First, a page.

This is a diverse group of artists, but there emerges from their work a unifying theme of ethical challenge and political awareness.
Rishi Srinivasan questions the colonisation of India in his work entitled Peace in My Head. He uses distinctive motifs: Dhristi Bohmai masks, commonly found in the south of the country to ward off evil spirits, and an AK47, both in their differing ways representing the violence and chaos left behind by Western invaders. A scrap book depicting the horrors of war carries anti-violence, anti-capitalist messages. In a series of black and white photos blended with brightly-coloured shapes, Srinivasan asks us to reject colonialism and to reflect instead on his country’s abundant cultural history.
Along the corridor Clara Lang-Ezekiel also asks us to reflect on colonisation, this time that of Africa. She reminds us too that that continent’s history is rich and inspiring. In a set of seven monoprints on brown parcel-paper we see portraits of notable African leaders. Overseeing them all is Queen Nzinga of the Mbundu people, who regained power from the Portuguese in 17th century Angola. Lang-Ezekiel uses that Queen’s regal image as a striking design motif on clothing. In a small, hand-made leather-bound book, embossed with a map of Africa, the artist tells the stories of seven African leaders, including Patrice Lumumba and David Kato.
Repentance and Rebirth, by Jacinda Chan, is an emphatic rejection of greed and excess. A golden phoenix rises from a lotus garden made of felt, representing a desire to reject capitalism and be “reborn”. Her repeated frog motif seems childish initially, until you dig deeper and realise what it represents: bankers or money-men who grab what they can and consume without thought. A golden toilet bowl sculpture represents waste and excess. Through her work, Chan urges us to reject capitalism and wake up to the fact that greed is at the root of wars and corrupt governments.
Kathryn Oltrogge’s A State of Becoming is beautifully and thoughtfully presented. Her space is set up like a cosy living room, complete with sofa and carpet, encouraging us to stop and enjoy the moment. A bookshelf houses her influences: Willie Doherty, Wolfgang Tillmans, Vivian Maier, John Berger and Yuriko Saito. On the opposite wall is a large cluster of different-sized photographs, mainly of town and cityscapes; a powerful black and white image of the Tay Road Bridge is in the centre of the grouping. Oltrogge sees beauty in the everyday and aims to capture scenes that might otherwise go unnoticed by focusing on a city’s areas of neglect.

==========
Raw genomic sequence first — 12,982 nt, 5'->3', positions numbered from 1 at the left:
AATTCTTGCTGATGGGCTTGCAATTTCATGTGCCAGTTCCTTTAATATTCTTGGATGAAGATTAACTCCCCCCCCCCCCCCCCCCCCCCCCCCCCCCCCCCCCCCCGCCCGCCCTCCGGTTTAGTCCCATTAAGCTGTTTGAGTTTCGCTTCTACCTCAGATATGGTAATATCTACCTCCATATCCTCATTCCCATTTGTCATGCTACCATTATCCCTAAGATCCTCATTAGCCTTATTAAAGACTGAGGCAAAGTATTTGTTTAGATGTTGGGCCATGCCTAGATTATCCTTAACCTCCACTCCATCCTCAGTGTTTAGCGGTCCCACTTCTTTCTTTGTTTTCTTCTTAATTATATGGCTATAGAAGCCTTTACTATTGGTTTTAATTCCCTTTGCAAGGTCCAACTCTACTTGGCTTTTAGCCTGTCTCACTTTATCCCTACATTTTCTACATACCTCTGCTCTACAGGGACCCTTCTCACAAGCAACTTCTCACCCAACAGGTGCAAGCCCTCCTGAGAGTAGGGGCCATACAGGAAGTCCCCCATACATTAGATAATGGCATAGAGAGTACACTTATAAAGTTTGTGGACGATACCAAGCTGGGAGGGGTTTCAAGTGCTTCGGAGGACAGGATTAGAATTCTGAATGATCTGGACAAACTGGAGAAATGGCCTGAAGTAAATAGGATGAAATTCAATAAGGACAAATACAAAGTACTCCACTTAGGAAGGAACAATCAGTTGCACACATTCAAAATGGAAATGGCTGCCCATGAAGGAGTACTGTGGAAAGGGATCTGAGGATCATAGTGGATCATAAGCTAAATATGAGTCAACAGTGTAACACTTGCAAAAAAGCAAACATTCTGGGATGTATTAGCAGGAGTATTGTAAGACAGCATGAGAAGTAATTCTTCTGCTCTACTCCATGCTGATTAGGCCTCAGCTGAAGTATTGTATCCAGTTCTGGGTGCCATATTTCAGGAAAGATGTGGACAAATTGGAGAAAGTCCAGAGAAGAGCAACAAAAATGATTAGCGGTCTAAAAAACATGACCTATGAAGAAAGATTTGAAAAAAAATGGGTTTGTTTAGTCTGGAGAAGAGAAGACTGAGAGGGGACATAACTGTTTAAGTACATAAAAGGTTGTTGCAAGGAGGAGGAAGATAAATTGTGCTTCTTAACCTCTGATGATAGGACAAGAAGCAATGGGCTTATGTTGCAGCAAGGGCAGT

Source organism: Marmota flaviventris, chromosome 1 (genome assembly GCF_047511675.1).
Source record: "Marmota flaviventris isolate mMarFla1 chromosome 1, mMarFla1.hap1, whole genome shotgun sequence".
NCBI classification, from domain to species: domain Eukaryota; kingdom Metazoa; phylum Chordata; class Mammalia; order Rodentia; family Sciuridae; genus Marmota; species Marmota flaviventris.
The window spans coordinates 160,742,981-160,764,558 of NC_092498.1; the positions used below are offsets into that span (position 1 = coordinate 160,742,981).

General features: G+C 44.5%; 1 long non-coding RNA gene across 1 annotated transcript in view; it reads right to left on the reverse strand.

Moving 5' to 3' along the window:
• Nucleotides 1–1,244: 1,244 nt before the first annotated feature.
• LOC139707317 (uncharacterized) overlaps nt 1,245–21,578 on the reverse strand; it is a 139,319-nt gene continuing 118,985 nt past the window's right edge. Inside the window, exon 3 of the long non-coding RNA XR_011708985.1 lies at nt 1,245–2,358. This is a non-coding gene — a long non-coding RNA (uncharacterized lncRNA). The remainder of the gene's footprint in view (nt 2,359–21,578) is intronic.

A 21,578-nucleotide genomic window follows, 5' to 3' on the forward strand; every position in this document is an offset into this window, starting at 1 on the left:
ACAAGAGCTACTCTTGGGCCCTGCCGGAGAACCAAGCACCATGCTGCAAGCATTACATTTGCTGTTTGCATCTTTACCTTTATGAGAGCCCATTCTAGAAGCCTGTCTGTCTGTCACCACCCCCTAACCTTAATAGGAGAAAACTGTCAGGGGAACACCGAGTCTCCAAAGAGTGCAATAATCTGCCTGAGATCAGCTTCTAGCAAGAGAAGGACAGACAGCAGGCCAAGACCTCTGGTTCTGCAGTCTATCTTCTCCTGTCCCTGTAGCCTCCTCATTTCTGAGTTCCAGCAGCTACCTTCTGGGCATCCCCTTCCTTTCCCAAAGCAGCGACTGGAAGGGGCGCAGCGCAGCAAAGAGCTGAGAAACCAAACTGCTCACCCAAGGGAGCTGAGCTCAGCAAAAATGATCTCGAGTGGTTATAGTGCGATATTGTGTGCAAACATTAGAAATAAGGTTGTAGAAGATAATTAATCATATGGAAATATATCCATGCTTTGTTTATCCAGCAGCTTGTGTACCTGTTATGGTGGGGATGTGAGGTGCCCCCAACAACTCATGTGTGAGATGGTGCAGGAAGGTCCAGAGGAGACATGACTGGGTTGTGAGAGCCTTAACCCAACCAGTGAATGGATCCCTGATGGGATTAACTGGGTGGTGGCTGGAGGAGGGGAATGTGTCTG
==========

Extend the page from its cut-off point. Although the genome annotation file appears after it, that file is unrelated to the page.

In the same way, Astrid Leeson’s mixed media pieces explore the parts of a city that most other people would pass by. She finds glory in urban decay: old pieces of fencing, wire and wood all become things to admire. She is inspired by the greyness and “otherness” of derelict buildings and fascinated by the mundane: bricks, peeling paint, pieces of plastic, metal barriers. Endlessly walking and exploring, she takes copious sketches and photographs to use as a basis for larger pieces. For Leeson, it’s about emotion – how she feels about the greyness of concrete, the brokenness of wood and the attractiveness of “non-spaces”. Through layers of colour and texture, she reveals things we may have too easily missed.
In a similar vein, Helen Angell-Preece’s Things Fall, Fall Apart is a collection of large architectural wooden structures that seem to invite us in, and yet have no roof or solid walls. We feel vulnerable and exposed; hostile angles give a feeling of discomfort and uncertainty.
This year’s work is powerful. It makes us think about how we can make the world a better place for future generations. Thankfully, hope shines through.